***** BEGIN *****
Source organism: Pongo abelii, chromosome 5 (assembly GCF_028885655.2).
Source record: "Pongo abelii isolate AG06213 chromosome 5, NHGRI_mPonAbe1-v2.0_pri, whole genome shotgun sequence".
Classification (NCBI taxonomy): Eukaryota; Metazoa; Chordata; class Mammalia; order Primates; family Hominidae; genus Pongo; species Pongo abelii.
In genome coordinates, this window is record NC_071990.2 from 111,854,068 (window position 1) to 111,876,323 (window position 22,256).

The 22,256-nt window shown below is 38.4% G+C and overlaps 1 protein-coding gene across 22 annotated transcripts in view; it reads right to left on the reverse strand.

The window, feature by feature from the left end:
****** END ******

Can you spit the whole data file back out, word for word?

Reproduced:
Source organism: Pongo abelii, chromosome 5 (assembly GCF_028885655.2).
Source record: "Pongo abelii isolate AG06213 chromosome 5, NHGRI_mPonAbe1-v2.0_pri, whole genome shotgun sequence".
Classification (NCBI taxonomy): Eukaryota; Metazoa; Chordata; class Mammalia; order Primates; family Hominidae; genus Pongo; species Pongo abelii.
In genome coordinates, this window is record NC_071990.2 from 111,854,068 (window position 1) to 111,876,323 (window position 22,256).

The 22,256-nt window shown below is 38.4% G+C and overlaps 1 protein-coding gene across 22 annotated transcripts in view; it reads right to left on the reverse strand.

The window, feature by feature from the left end: